by David Brewin

President Magufuli spent his first very active few months in charge after his election dealing with major matters at home. Now the tireless president has begun taking time to deal with foreign relations, particularly foreign financial relations. The results are already beginning to be seen.

He has begun by ‘looking East’ for trade especially to China and Turkey. Major issues of interest to Tanzania have been centred on the standard gauge railway, the proposed new port in Bagamoyo and the establishment of up to 700 factories in Tanzania in three years. China has risen from the sixth largest foreign investor in 2011 to second place after the UK more recently.

Mozambique recently expelled about 200 Tanzanians who are alleged to have been living in the country illegally. The Ministry of Home Affairs was said to be verifying claims of abuse against these people including allegations of beatings and rape. The passports of some deportees were seized. The crackdown was conducted in the Mozambican province of Cabo Delgado where some 3,000 Tanzanians are said to be living.

Following the King of Morocco’s recent tour of Africa, including Tanzania, Morocco has continued its efforts to be re-admitted to the African Union. The country already has the backing of a simple majority of African states following its mobilisation of 28 countries – 52% of the of the AU membership. Morocco withdrew from the Organisation of African unity (OAU) – the precursor to the African Union (AU) – in 1984 when the OAU admitted Western Sahara, a disputed region on the Atlantic coastline between Morocco to the north, Algeria to the east and Mauritania to the south. Morocco’s claim to this phosphate-rich territory in 1975 followed the withdrawal of Spain which had colonised the Western Sahara for many years. Conflict between the different parties was apparently settled in 1990 when it was said that the people of the former Spanish colony would have a referendum over their right to self-determination. But Morocco argued that the Western Sahara is an integral part of its kingdom while the Polisario Front had been campaigning for the territory’s independence. Morocco has repeatedly failed to hold the proposed referendum.

In a recent letter from the King to the current Chairman of the AU, Chadian President Idriss Deby he wrote: “We need to take the path of lucidity and courage, which our elders, the first pan Africans, had privileged. … That is why, on the question of the Sahara, institutional Africa can no longer endure the burdens of a historical error and a cumbersome legacy. Since this so-called state is not a member of the UN, the Organisation of Islamic Cooperation, the League of Arab States nor any other sub-regional, regional or international institution, is not the present situation in clear contradiction with international legality?”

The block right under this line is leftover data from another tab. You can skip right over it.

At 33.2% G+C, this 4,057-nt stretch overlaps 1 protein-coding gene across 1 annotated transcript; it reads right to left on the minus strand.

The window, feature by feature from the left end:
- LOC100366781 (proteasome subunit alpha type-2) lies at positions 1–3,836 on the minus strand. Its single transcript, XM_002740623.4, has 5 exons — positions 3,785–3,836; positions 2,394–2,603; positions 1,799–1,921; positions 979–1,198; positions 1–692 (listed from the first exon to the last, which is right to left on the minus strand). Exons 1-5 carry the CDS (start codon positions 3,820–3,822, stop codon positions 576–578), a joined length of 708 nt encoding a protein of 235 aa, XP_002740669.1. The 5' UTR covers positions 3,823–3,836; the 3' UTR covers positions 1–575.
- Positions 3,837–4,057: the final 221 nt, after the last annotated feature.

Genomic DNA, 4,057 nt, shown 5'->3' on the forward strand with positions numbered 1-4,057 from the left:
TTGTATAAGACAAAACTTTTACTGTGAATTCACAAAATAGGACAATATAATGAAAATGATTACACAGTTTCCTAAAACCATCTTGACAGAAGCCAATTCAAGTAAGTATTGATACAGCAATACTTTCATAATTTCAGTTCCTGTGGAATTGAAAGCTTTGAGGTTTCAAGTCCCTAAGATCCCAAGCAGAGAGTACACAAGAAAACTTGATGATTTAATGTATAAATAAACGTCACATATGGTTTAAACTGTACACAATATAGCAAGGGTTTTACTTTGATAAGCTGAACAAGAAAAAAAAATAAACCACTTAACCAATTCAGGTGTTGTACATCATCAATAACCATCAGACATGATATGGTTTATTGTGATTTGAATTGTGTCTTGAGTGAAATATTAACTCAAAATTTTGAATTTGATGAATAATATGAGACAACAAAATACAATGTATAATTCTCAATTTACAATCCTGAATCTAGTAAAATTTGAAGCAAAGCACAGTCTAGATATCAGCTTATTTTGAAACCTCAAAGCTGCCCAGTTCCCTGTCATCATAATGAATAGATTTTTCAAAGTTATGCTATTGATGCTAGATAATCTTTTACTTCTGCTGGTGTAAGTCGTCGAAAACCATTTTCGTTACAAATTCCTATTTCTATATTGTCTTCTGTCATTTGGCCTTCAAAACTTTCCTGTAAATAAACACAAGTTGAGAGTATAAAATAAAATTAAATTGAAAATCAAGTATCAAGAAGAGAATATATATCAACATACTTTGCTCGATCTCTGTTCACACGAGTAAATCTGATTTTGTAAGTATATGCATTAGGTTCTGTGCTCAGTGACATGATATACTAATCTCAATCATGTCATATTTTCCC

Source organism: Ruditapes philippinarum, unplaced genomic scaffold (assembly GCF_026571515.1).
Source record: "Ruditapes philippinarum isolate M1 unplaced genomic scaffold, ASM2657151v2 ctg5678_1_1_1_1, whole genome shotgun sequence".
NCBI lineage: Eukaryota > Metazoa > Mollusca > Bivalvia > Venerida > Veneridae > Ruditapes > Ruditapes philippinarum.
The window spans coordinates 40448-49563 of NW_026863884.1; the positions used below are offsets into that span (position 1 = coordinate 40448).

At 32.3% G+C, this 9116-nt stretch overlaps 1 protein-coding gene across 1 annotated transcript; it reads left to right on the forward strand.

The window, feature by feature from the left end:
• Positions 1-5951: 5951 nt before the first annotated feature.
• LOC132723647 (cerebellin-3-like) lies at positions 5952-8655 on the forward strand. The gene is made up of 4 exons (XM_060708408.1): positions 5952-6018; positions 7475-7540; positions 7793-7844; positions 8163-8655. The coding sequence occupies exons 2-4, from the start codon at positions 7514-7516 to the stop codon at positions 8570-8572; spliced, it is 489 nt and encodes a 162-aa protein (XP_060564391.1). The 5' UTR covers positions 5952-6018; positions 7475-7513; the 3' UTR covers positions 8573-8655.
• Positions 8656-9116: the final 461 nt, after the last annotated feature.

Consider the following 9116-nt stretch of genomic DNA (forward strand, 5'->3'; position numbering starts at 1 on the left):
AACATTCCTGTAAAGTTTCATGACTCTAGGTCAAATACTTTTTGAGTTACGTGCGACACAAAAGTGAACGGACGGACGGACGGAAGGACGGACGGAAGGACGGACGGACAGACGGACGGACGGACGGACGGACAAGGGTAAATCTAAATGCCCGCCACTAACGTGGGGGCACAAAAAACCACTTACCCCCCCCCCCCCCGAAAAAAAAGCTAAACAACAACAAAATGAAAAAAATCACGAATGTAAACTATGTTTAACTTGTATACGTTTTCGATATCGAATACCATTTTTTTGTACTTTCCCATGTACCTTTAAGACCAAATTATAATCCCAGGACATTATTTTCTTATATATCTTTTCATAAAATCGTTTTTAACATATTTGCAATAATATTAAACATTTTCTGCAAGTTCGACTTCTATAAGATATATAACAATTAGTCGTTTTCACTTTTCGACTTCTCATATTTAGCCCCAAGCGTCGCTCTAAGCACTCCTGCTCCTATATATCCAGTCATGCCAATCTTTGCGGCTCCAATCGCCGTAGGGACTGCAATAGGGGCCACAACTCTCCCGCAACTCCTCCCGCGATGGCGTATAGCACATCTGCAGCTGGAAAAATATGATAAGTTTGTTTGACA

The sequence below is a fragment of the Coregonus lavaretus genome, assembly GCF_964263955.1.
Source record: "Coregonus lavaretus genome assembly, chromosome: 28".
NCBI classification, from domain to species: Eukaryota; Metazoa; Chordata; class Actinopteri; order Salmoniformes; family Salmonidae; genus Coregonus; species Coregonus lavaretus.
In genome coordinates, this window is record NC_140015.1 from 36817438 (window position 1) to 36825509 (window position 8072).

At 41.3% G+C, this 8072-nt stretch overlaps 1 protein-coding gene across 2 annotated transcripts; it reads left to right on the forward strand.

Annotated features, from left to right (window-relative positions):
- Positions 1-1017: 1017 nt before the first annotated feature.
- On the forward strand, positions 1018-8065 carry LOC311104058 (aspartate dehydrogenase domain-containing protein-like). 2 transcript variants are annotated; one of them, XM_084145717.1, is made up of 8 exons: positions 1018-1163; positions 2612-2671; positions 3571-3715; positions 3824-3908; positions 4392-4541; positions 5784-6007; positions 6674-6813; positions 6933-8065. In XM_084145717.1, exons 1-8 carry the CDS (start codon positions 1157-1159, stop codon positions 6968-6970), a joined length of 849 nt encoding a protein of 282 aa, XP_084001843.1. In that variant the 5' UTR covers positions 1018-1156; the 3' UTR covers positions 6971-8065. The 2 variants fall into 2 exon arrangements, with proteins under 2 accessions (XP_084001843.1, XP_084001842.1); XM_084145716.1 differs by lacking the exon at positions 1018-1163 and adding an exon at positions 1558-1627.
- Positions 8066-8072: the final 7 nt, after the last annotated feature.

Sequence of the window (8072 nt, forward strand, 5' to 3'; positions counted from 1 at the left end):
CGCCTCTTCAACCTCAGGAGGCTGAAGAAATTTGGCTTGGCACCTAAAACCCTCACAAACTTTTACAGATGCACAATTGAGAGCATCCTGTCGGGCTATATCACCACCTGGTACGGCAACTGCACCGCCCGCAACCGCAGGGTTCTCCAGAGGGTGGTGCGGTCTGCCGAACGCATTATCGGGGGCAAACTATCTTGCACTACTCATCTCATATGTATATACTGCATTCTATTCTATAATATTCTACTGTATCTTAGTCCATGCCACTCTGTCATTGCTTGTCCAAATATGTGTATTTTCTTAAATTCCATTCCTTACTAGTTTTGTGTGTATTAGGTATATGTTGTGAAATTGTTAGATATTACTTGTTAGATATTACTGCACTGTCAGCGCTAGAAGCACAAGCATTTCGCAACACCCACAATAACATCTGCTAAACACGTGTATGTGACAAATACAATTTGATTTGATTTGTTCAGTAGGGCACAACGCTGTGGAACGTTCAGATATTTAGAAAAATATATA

Rwanda and the Swahili language
Rwanda is planning to introduce the Swahili language in its school curriculum by next year as part of plans to adopt it as an official language. At present Swahili is taught as an optional subject at primary and high school levels but French is declining in importance.

Turkey and Portugal
A joint venture between a Turkish and a Portuguese company has won the tender for construction of 205km of the proposed new Standard gauge railway. This is part of the 1,200km stretch that will eventually link Dar es Salaam with the rest of the country as well as with Rwanda and Burundi, is to be constructed at a total cost of US $1.2 billion. Tanzania is hoping to secure soft loans from development partners and financial institutions for implementation of the plan. The Turkish/Portuguese firms which were selected beat 39 other bidders for this project which will take 2½ years to build. It had been widely expected that Chinese firms would obtain the contract, but Turkey’s forceful President Erdogan visited Tanzania recently and things changed. According to The East African, the Turkish president used the opportunity of his visit to Tanzania to ask for a loan from Turkey’s state-owned Export Credit Bank to help finance part of the new rail line.

Tanzania’s long-standing support for the people of Palestine and coolness towards Israel is changing. President Magufuli, following the opening last year in Israel of a visa processing centre to boost tourism from Tanzania, has now stated his intention to open an embassy in Tel Aviv. Israeli tourist charters are already landing regularly at Kilimanjaro and Zanzibar airports.

The latest VIP to come to Dar es Salaam on a state visit has been President Museveni of Uganda. In an official statement in Kampala following the visit, President Museveni confirmed that the major oil pipeline for Uganda oil would be constructed in Tanzania rather than Kenya and that agreement had been reached on the route (Hoima to Tanga) – and costs ($3.5 billion). People in Kampala were talking about the ‘Museveni magic.’ It is hoped that Ugandan oil will be produced by about 2020.

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